Intentional torts[ edit ] Intentional tort — category of torts that describes a civil wrong resulting from an intentional act on the part of the tortfeasor alleged wrongdoer.
Occupational safety and healthHealth and Safety at Work etc.
ActUK labour lawInsurance in the United Kingdomand National Health Service One of the principal terms that accompanies the employment relationship is that the employer will provide a "safe system of work". As the industrial revolution developed, accidents from a hazardous working environment were a front line target for labour legislation, as a series of Factories Actsfromrequired minimum standards in workplace cleanliness, ventilation, fencing machinery, not to mention restrictions on child labour and limits to the working day.
These Acts typically targeted particular kinds of workplaces, such as mines, or textile mills, before the more generalised approach took hold now seen in the Factories Act That applies to any workplace where an article is made or changed, or animals are kept and slaughtered.
Because isolated employees lack the technical skill, time, training to litigate, such regulation's primary line of enforcement was through inspectors or agencies before matters went to court. Today the Health and Safety at Work etc. Actenforced by the Health and Safety Executiveis the main law.
The HSE can delegate enforcement to local authorities, whose inspectors have the power to investigate and require changes to workplace systems.
In addition, HSWA section 2 foresees that employees will set up their own workplace committees, elected by the employees and with the power to codetermine health and safety matters with management.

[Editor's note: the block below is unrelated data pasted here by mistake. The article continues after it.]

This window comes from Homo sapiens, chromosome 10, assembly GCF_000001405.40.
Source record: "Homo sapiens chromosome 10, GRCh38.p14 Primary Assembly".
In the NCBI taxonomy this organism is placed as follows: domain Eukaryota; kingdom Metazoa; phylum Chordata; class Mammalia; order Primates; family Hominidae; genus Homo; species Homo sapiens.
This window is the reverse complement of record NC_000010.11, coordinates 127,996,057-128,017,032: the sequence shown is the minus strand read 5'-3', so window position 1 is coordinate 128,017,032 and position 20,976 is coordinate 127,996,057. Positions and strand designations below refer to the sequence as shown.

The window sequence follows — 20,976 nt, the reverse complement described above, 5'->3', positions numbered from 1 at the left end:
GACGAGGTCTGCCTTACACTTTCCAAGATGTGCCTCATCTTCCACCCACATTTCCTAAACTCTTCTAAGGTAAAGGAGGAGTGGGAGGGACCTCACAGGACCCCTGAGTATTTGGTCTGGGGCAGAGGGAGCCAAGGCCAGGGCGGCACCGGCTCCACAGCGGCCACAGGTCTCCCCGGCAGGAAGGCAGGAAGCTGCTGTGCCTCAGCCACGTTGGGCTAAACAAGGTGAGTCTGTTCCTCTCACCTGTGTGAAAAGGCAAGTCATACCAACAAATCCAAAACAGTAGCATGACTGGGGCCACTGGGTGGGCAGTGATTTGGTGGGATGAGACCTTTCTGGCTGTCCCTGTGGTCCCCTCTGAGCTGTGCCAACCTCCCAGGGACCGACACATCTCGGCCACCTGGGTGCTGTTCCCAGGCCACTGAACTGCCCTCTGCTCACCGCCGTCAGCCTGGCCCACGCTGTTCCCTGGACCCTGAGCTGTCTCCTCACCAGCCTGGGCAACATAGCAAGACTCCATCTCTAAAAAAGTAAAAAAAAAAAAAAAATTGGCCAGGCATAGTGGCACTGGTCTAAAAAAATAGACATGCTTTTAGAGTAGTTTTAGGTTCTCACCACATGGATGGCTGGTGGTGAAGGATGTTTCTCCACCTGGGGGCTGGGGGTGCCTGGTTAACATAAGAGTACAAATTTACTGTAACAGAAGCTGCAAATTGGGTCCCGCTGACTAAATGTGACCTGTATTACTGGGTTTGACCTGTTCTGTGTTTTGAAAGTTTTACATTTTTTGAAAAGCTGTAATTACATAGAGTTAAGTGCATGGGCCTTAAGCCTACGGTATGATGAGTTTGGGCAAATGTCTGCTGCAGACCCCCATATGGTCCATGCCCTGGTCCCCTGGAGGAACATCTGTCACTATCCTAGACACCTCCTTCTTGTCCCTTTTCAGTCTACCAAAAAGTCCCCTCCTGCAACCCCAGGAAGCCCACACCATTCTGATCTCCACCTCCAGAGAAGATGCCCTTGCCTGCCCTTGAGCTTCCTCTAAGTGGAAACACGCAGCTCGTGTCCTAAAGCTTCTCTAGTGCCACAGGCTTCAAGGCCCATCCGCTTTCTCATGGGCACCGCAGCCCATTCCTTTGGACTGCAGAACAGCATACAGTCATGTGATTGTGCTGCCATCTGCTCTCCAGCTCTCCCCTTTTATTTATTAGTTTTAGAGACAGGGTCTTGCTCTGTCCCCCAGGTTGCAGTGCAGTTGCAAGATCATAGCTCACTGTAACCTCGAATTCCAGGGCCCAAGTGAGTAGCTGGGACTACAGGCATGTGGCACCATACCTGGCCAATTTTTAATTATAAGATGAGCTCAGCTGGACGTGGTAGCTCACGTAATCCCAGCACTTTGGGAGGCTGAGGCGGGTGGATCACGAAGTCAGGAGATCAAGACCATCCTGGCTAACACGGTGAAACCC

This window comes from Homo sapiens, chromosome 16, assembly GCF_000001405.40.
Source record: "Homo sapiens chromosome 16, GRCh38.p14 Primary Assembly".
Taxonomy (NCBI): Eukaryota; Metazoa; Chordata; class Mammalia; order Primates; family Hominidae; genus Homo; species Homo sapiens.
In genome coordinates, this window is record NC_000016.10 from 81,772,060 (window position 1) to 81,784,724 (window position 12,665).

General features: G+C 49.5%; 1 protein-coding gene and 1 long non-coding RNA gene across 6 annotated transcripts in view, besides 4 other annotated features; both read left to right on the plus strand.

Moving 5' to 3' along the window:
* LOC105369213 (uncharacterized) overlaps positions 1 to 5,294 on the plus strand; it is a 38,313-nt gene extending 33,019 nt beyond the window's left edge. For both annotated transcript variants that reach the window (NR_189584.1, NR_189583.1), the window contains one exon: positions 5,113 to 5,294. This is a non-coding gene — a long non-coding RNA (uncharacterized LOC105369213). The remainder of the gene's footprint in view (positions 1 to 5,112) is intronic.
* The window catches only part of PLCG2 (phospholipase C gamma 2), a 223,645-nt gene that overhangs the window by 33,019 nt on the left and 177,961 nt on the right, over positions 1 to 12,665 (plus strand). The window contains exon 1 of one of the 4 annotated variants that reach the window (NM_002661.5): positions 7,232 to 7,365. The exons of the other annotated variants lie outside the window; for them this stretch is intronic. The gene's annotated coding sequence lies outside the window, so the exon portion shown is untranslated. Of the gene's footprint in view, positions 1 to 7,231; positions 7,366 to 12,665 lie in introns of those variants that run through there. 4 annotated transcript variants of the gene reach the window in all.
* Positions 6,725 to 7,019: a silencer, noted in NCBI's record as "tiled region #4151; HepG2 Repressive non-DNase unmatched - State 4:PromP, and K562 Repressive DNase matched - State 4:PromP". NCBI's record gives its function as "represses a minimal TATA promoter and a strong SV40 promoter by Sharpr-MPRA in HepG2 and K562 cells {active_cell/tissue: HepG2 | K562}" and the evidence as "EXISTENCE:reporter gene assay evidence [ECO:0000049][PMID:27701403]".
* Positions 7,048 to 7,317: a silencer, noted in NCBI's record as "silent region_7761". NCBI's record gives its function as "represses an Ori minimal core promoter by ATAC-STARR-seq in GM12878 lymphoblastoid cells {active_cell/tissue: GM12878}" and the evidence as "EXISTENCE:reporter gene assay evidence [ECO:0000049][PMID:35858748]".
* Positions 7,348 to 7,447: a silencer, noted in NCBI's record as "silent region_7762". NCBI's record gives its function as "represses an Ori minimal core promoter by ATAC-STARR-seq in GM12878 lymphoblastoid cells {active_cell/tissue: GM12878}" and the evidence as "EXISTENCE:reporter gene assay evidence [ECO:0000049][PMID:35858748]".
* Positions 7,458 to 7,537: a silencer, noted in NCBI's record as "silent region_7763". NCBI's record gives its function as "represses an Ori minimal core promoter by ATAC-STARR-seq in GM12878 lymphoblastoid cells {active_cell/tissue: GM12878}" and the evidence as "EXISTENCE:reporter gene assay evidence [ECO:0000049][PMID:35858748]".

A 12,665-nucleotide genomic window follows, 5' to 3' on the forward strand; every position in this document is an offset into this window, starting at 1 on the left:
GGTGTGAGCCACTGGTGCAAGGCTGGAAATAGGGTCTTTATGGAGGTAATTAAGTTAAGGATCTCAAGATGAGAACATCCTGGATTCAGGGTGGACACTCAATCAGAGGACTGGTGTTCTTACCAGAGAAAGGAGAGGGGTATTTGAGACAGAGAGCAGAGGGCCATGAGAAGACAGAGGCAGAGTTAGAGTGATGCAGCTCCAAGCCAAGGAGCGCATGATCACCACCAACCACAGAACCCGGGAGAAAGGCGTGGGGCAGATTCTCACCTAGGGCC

Spelling out the general duties found in HSWAare a set of health and safety regulationswhich must also stay in line with the European-wide harmonised requirements of the Health and Safety Directive.
While the modern scheme of legislation and regulation engenders a comprehensive approach to enforcement and worker participation for health and safety matters, the common law remains relevant for getting civil law compensation, and some limits on an employers' duties.
Although the legislative provisions are not automatic, breach of a statutory duty is evidence that a civil law duty has been breached.
Injured employees can generally claim for loss of income, and relatives or dependents recover small sums to reflect distress. First, untilif an employee was injured by a co-worker, the doctrine of common employmentthe employer could only be liable if it was shown they were personally liable by carelessness in selecting staff.
Lord Wright held there were "fundamental obligations of a contract of employment The second old restriction was that, untilvolenti non fit injuria meant workers were assumed to voluntarily accept the dangers of their work by agreeing to their contracts of employment. Third, even if a worker was slightly at fault, until such contributory negligence precluded the whole of the claim.
Now the court will only reduce damages by the amount the employee contributed to their own injury. In Hewison v Meridian Shipping Services Pte Ltd  Mr Hewison concealed his epilepsy so that he could work offshore was technically guilty of illegally attempting to gain a pecuniary advantage by deception under the Theft Act section After being struck in the head by a defective gangplank he suffered worse fits than before, but the Court of Appeal, by a majority, held his illegal act precluded any compensation.